Updated: Aug 14, 2021
In order to arouse comments, criticism began in the Elizabethan period. One such pamphlet of Stephen Gosson’s School of Abuse (1579) prompted Thomas Lodge to prepare the first formal defense of plays, poetry, and entertainment in general. In order to understand Lodge’s Reply to Gosson, one should know Stephen Gosson and his tract, for the argument was as personal as it was critical of contemporary entertainments in London.
Stephen Gosson was a man of generally unsavory fame who was Lodge’s contemporary at Oxford. He wrote plays in London and then turned against plays and playwrights as a vehement spokesman for the Puritans, and he ended his career as an Anglican Clergyman. His School of Abuse is divided into two parts, the historical and the moral evidence against plays and similar entertainments. For the historical argument, he turned to the Greek and Roman writers for assistance. He lists the many ancients who banished poets, concluding that Homer is worth reading, but few others. The moral argument of the School is more contemporary than the first. His attack is directed much more against what goes in the audience than against what is projected from the stage. He blames the theater for being a marketplace for vice. He admits that some plays are worthy, names a few, and among them is one that represents “the greedinesse of worldly chusers, and the bloody minds of usurer” and criticizes his own play by acknowledging it as “a pig of mine owne Sowe.” And so on. He even dedicates this work to Sir. Philip Sidney without his permission which eventually gave rise to the work, An Apology for Poetry.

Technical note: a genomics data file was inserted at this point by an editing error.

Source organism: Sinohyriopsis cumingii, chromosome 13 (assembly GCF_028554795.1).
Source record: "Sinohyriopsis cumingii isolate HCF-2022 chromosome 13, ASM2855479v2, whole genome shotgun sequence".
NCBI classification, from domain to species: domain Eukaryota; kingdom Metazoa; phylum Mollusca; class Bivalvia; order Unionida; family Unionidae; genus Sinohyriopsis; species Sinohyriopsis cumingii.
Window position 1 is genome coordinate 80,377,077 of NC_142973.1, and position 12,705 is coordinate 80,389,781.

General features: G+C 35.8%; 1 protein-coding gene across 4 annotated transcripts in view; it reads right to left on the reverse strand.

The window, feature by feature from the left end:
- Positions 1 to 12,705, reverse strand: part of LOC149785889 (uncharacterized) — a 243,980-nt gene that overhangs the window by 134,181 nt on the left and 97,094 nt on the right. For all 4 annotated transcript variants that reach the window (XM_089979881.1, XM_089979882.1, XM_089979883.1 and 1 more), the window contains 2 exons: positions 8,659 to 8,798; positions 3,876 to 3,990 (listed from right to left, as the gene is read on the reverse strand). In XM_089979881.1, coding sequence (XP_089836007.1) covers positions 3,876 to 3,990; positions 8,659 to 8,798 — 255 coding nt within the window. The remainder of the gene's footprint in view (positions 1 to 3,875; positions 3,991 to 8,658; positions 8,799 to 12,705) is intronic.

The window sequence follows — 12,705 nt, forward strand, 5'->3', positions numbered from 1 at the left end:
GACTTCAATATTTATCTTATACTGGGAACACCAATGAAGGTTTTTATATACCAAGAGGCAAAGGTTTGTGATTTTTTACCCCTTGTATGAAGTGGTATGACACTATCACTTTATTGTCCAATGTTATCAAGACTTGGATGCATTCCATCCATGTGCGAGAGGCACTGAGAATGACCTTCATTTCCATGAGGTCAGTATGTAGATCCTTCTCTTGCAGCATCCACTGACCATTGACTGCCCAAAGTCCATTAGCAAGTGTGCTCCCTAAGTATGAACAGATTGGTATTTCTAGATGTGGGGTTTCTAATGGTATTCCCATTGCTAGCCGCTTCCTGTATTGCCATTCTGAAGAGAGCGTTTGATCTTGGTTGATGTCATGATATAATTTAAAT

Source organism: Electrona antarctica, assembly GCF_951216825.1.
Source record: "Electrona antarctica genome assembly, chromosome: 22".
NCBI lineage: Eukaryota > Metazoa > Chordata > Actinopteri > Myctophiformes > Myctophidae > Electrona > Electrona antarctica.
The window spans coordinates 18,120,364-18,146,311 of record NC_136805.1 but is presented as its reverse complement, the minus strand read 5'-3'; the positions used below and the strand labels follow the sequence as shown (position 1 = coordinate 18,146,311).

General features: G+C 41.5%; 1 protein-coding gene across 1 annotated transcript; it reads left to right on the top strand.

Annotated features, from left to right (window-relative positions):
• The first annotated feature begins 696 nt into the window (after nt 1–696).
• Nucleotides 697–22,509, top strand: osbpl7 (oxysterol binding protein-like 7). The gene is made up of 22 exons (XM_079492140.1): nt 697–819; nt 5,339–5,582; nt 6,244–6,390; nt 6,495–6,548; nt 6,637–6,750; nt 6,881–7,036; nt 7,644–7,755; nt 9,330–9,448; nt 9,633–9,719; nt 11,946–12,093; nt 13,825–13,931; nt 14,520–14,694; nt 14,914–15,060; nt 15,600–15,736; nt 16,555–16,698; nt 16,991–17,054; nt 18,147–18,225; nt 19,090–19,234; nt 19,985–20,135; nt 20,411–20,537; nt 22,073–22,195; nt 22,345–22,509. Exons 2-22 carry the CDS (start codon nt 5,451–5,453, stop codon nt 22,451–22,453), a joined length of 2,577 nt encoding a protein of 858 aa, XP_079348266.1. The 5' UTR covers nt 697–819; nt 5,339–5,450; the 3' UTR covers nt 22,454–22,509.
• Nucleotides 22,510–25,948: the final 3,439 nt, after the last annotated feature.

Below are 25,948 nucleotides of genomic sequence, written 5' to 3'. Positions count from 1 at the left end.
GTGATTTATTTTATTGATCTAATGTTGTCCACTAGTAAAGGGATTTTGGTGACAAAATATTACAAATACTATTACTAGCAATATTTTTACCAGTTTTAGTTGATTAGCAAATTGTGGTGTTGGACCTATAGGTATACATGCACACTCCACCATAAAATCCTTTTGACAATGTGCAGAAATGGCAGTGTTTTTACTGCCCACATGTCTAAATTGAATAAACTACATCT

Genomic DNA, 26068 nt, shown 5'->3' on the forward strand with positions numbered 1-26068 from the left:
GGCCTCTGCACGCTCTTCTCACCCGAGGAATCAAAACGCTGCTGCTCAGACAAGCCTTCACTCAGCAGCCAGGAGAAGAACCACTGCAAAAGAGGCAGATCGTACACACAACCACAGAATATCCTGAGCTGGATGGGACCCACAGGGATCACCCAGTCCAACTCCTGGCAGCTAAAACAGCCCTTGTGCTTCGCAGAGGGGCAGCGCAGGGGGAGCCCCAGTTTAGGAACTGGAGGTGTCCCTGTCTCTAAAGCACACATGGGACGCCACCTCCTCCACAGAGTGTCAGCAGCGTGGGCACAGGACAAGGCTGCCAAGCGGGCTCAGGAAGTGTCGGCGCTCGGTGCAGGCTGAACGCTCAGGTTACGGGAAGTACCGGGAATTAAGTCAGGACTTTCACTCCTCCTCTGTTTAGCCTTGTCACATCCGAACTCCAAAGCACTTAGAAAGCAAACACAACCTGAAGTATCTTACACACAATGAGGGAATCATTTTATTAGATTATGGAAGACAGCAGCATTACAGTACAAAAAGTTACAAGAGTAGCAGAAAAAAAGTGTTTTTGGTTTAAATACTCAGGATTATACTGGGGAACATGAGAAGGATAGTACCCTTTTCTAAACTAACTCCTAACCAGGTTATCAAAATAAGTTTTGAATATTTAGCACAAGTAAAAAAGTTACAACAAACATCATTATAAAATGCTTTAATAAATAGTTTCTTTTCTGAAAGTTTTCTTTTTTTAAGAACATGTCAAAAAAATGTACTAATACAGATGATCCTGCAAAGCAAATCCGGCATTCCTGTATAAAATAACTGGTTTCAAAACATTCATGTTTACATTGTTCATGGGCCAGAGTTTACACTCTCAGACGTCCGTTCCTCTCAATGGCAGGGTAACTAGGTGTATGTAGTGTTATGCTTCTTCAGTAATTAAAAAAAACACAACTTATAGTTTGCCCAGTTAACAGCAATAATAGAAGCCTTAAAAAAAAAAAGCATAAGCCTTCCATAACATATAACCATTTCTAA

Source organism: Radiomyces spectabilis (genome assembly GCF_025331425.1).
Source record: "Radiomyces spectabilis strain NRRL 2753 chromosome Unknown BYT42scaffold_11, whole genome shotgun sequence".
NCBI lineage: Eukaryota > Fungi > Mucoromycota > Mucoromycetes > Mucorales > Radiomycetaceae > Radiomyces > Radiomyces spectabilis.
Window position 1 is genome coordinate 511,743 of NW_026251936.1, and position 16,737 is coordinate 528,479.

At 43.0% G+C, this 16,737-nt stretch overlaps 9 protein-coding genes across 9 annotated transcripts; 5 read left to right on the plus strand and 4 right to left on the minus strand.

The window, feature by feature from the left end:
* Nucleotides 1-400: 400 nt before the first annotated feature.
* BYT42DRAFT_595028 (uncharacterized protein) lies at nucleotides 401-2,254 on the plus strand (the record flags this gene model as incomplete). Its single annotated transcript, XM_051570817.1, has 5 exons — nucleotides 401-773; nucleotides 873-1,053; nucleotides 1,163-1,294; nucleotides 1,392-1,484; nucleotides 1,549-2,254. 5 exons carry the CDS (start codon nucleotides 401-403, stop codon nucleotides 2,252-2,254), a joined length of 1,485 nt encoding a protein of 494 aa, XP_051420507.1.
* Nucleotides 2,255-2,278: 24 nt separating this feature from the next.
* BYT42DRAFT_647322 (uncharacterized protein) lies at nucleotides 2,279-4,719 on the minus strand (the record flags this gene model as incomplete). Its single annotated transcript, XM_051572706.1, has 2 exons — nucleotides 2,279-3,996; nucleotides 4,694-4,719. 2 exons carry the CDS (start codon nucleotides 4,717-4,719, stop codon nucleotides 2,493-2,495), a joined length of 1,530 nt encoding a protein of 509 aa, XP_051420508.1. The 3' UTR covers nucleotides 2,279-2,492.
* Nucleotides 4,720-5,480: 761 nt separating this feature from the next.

The school of Abuse must have created quite a stir among the law students of the Inns of Court, who were the supporters of the new theater. Young Lodge’s try to the defense of their position resulted in the work, Reply to Gosson. It was published privately, without a license from the London authorities, and was almost immediately withdrawn from circulation, apparently by Puritan city officials. Lodge begins his argument with a general defense to poets and poetry: then he discusses specifically music, plays, and though briefly, “Carders, Dicers, fencers, Bowlers, Daunsers, and Tomblers.”
After his release from prison in 1582, he was greeted by Gosson in his Plays Confuted. Not only was he attacked personally, but attacked in his home court. It must have been somewhat embarrassing for Thomas to return from prison only to find his reputation at stake.
Thomas Lodge- Rae, Wesley D., author